# Difference between revisions of "Isotropic non-totalistic Life-like cellular automaton"

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− | '''Non-totalistic Life-like cellular automata''' are a generalization of [[Life-like cellular automata]] in any transition function which is isotropic (that is, invariant under rotations and reflections) is allowed. | + | '''Non-totalistic Life-like cellular automata''' are a generalization of [[Life-like cellular automata]] in which any transition function which is isotropic (that is, invariant under rotations and reflections) is allowed. |

Non-totalistic rules are described using Hensel notation, an extension of B/S notation developed by [[Alan Hensel]] additionally describing allowed or forbidden configurations. Each digit in the rule's birth and survival conditions is followed by an optional suffix, with each allowed configuration described by a specific letter; a minus sign may be used to forbid configurations rather than allow them. If no configurations are specified, all are considered to be allowed, as in the totalistic case. | Non-totalistic rules are described using Hensel notation, an extension of B/S notation developed by [[Alan Hensel]] additionally describing allowed or forbidden configurations. Each digit in the rule's birth and survival conditions is followed by an optional suffix, with each allowed configuration described by a specific letter; a minus sign may be used to forbid configurations rather than allow them. If no configurations are specified, all are considered to be allowed, as in the totalistic case. |

## Revision as of 10:24, 6 July 2017

**Non-totalistic Life-like cellular automata** are a generalization of Life-like cellular automata in which any transition function which is isotropic (that is, invariant under rotations and reflections) is allowed.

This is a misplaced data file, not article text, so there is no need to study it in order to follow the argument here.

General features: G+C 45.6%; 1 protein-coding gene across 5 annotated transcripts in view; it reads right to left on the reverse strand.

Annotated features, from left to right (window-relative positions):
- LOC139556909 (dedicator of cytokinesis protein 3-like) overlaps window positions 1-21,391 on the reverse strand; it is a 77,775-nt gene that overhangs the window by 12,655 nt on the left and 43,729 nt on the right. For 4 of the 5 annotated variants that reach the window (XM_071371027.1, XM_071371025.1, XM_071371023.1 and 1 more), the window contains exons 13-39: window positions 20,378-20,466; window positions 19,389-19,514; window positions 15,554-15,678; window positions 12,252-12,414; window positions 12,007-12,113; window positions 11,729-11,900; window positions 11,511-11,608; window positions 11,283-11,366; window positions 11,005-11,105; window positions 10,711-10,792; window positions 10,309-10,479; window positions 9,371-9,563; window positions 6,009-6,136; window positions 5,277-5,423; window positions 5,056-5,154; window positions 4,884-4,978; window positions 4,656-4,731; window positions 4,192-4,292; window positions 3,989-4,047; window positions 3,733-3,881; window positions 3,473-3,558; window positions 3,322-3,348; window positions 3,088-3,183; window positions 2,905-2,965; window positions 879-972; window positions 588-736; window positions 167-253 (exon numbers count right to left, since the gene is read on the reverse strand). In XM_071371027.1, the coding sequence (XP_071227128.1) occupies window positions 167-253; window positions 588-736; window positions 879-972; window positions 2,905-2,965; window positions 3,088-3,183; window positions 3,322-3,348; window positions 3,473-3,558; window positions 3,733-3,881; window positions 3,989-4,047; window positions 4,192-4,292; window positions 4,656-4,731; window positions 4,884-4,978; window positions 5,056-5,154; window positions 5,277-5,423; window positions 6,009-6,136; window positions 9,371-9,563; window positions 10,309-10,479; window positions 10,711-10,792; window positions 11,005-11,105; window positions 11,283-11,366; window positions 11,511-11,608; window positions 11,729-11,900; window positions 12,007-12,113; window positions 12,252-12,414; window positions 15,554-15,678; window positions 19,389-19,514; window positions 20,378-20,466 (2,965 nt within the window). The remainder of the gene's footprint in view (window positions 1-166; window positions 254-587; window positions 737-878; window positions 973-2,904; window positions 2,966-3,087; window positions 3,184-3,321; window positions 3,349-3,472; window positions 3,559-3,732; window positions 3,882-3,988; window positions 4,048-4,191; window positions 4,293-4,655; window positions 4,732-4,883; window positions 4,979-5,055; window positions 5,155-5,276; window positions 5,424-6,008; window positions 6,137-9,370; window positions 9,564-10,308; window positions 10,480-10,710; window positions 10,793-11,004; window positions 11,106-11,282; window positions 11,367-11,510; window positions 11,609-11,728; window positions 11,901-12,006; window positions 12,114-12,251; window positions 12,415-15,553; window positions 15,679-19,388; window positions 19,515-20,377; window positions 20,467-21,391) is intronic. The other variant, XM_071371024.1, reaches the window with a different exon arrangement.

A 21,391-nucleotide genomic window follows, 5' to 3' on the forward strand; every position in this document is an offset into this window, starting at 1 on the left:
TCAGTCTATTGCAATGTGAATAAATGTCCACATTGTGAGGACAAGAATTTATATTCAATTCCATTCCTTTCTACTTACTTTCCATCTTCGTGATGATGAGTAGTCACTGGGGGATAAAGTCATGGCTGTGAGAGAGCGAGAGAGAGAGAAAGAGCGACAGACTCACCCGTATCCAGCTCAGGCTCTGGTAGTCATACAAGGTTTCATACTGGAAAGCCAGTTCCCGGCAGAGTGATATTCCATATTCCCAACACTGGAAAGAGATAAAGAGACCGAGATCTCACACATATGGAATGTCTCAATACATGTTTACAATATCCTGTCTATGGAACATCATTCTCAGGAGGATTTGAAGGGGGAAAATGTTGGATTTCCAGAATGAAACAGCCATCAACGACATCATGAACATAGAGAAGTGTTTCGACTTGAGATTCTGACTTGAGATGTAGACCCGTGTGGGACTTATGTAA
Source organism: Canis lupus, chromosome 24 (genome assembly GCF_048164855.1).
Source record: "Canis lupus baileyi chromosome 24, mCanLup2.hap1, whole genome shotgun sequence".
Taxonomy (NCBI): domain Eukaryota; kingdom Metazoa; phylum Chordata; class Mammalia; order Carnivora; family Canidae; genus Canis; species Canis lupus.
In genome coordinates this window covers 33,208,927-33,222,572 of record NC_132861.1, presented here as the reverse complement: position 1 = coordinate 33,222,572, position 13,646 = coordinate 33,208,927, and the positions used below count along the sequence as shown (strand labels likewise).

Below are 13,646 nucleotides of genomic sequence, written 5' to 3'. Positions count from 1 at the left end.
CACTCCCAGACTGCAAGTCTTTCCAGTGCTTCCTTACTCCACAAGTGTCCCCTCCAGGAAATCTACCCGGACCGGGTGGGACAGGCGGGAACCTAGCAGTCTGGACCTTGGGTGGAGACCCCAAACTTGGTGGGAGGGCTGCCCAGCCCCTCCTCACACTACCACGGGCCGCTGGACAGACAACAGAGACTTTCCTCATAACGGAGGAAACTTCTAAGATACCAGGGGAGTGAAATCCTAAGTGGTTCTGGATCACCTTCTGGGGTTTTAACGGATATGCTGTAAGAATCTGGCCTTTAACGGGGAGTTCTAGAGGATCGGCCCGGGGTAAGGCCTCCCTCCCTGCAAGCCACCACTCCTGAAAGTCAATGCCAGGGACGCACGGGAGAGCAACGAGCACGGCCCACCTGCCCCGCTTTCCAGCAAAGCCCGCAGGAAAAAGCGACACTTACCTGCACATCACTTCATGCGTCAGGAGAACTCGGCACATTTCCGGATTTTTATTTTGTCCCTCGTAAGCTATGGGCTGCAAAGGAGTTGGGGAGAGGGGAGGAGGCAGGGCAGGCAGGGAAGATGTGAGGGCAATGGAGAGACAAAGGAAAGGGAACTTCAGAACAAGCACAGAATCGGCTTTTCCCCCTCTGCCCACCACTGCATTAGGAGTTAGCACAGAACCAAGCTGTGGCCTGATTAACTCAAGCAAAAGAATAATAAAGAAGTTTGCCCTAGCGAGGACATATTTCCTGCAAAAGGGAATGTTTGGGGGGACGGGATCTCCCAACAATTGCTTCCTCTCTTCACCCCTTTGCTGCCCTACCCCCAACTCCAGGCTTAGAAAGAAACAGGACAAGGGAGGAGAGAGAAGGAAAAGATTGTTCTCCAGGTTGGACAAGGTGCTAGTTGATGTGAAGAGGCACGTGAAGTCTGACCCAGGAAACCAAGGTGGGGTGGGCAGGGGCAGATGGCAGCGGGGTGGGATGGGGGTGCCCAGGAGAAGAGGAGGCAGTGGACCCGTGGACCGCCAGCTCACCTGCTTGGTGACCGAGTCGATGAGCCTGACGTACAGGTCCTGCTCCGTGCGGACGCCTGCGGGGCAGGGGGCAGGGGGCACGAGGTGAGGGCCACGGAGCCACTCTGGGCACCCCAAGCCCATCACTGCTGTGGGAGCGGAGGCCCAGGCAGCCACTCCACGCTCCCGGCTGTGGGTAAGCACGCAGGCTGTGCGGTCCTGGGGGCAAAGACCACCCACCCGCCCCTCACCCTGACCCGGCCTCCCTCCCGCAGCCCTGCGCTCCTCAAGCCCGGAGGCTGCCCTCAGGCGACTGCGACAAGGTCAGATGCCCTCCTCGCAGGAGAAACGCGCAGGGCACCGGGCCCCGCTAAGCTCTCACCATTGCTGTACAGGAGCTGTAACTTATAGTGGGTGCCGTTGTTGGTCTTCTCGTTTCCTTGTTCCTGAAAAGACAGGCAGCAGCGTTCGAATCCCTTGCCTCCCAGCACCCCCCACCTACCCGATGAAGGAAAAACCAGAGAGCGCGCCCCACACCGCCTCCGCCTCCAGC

Non-totalistic rules are described using Hensel notation, an extension of B/S notation developed by Alan Hensel additionally describing allowed or forbidden configurations. Each digit in the rule's birth and survival conditions is followed by an optional suffix, with each allowed configuration described by a specific letter; a minus sign may be used to forbid configurations rather than allow them. If no configurations are specified, all are considered to be allowed, as in the totalistic case.

For instance, B2-a/S12 (the "Just Friends" rule) indicates that a live cell will survival on 1 or 2 neighbors, or a dead cell get born on 2 neighbors, except when they are adjacent.

This notation has the following symmetry: For any letter *x* and number *n*≠4, *nx* is defined if and only *x*(8-*n*) is defined and moreover *x*(8-*n*) is the complement (change live cells to dead and dead cells to live; ignore the center cell) of *xn*.

The following table describes all possible neighborhood configurations:

0 | 1 | 2 | 3 | 4 | 5 | 6 | 7 | 8 | |
---|---|---|---|---|---|---|---|---|---|

— (no letter) |
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c (corner) |
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e (edge) |
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k (knight) |
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a (adjacent) |
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i | |||||||||

n | |||||||||

y | |||||||||

q | |||||||||

j | |||||||||

r | |||||||||

t | |||||||||

w | |||||||||

z |

## Soup-searching non-totalistic rules

Adam P. Goucher's apgsearch was modified to support non-totalistic rules by Aidan F. Pierce on December 17, 2015.^{[1]} Catagolue gained the ability to census non-totalistic rules in late January 2016.^{[2]}

## See also

## References

- ↑ Aidan F. Pierce (December 17, 2015). "Re: Hacking apgsearch".
*ConwayLife.com forums*. Retrieved on June 12, 2016. - ↑ Adam P. Goucher (January 21, 2016). "Re: apgsearch v2.2".
*ConwayLife.com forums*. Retrieved on June 12, 2016.

## External links

- Alan Hensel. "Table of non-totalistic neighborhoods". Retrieved on 2016-06-12.
- Alan Hensel. "Rule notation". Retrieved on 2016-06-12. (note that the table on this page describes an earlier version of Hensel notation that has fallen into disuse)